Is the 'Treatment Gap' in LMICs as Large as It Is Reported to Be?

Much of the call to scale up mental health services is based on the assumption that there is a ‘treatment gap’—that there is a high need for mental health services in LMICs and that this need is not met. Within GMH literature, this partly seems to imply that current services and resources for mental health simply do not exist, and partly that what does exist is inadequate, particularly in respect to being ‘unscientific’. As Kasujja (2014, p. 3) puts it—‘scaling- up implies that LMIC mental health systems need some kind of upgrading, which implies, in other words, that they are rotten, inadequate, insufficient or in a state that causes concern’. Such assumptions are problematic and need to be addressed. Patel et al. (2011, p. 1442) call for the Mental Health Gap Action Programme (mhGAP) guidelines (specifically developed to aid treatment decisions in non-specialized health care settings in LMICs) to ‘become the standard approach for all countries and health sectors’, meaning that ‘irrational and inappropriate interventions should be discouraged and weeded out’. Here ‘scaling up’ also involves a process of ‘weeding out’. That which is being scaled up is constructed as rational and appropriate, and that which needs weeding out is ‘irrational’. However, the question of who decides what counts as appropriate or irrational is overlooked. Drawing on the work of Fernando (2012) and Sax (2014), Kirmayer and Pedersen (2014) suggest that the notion of a treatment gap ‘privileges mental health services and interventions by mental health professionals and ignores or downplays community- based and grass-roots approaches’ (p. 764).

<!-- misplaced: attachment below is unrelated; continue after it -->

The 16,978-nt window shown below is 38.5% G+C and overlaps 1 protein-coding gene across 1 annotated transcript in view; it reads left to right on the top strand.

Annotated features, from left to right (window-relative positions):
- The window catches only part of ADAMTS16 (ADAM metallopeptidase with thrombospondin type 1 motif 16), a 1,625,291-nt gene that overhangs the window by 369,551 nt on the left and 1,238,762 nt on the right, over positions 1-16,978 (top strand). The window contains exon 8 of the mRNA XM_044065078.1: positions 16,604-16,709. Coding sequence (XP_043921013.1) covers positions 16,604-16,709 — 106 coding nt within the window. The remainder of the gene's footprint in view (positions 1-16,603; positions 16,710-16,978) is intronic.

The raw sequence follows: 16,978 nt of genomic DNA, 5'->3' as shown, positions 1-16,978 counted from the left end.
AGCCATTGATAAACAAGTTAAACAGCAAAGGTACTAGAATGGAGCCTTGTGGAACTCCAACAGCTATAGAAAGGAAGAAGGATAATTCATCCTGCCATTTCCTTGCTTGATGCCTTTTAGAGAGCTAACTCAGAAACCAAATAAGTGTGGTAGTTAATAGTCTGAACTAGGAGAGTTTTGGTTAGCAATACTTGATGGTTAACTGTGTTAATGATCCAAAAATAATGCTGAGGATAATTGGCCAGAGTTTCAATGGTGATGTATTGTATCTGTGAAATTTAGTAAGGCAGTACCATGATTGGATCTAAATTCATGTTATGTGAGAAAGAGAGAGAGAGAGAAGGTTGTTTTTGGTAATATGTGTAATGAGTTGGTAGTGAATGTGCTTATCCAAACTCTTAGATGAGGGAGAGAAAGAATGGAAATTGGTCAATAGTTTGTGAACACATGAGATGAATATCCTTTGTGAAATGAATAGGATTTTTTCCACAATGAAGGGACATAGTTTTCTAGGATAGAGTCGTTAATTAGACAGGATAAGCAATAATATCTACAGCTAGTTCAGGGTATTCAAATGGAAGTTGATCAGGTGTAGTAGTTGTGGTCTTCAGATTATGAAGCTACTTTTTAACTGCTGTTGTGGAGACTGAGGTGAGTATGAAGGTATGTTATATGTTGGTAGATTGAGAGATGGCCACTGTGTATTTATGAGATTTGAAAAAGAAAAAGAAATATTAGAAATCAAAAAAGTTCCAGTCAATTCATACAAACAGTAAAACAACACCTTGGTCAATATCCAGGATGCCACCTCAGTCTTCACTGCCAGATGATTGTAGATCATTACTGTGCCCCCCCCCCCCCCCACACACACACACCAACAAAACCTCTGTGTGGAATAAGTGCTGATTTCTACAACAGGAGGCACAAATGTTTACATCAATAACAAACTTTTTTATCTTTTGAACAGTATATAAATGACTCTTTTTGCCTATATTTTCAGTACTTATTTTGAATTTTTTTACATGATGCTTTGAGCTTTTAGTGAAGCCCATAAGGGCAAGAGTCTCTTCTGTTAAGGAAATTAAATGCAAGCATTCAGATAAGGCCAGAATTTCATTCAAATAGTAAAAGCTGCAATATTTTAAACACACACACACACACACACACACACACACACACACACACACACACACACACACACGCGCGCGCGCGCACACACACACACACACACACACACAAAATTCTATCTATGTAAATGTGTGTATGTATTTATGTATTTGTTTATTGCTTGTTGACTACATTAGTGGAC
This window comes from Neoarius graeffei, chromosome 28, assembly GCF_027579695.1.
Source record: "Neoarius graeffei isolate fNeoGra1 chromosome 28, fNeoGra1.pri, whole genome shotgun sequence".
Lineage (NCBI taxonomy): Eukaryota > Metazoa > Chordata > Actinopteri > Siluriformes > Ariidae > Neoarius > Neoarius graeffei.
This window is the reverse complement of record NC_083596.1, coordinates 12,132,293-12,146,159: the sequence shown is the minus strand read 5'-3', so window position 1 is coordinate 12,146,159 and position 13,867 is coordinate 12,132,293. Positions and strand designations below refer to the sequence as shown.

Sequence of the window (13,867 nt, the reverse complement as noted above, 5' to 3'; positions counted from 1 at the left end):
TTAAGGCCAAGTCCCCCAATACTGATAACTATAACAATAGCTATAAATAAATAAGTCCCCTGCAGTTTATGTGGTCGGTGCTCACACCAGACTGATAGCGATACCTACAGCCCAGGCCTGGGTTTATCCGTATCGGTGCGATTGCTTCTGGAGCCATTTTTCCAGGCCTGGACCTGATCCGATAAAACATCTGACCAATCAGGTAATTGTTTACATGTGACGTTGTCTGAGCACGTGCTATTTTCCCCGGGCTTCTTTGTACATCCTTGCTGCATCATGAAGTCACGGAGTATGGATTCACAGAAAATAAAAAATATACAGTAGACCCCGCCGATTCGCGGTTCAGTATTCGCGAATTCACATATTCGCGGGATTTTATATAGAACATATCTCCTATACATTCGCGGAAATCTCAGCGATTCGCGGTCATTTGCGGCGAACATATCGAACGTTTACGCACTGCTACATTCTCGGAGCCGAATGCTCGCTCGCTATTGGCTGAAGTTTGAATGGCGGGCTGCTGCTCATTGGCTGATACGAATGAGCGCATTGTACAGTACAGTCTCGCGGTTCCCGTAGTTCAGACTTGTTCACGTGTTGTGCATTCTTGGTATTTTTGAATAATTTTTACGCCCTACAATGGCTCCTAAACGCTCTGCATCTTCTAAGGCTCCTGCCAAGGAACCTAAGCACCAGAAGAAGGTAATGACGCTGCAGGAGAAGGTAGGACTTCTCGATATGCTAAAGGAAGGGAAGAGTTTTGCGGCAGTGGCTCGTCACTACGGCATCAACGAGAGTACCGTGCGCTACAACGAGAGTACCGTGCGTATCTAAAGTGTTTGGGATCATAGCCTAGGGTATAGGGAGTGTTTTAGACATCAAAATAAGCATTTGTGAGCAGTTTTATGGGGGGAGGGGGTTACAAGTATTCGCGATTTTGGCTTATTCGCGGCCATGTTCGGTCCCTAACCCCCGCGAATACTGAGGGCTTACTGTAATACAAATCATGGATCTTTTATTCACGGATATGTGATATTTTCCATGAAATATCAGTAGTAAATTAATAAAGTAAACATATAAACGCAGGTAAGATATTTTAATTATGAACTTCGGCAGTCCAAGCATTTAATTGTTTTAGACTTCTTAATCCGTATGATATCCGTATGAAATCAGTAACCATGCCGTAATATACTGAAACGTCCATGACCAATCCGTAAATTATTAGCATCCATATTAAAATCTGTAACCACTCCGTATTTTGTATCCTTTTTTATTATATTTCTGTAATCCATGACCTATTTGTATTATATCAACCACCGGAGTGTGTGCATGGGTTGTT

The assumption that GMH is scaling up psychiatry onto an empty terrain (i.e. that few resources currently exist in LMICs) is problematic because, as with the assumption that alternatives do exist but are ‘irrational’, it overlooks the potential cultural validity of alternative forms of support, which may range from informal support within a community, to other forms of healing. Moreover, a number of LMICs already have psychiatric systems in the form of large asylums, often as legacies of colonialism (Ernst 1997), and that continue as sites where multiple human rights abuses occur (WHO 2003b, p. 23). Such abuses are acknowledged by the MGMH, which calls for a move away from large-scale institutions and encourages community and out-patient forms of care. However, the MGMH does this with (1) little discussion of the problems that care in the community has run into in the HICs where it is enacted and (2) little acknowledgement of how the MGMH’s activities may reproduce (neo)colonial power relations (see Fernando 2014; Mills 2014a; Mills and Fernando 2014).

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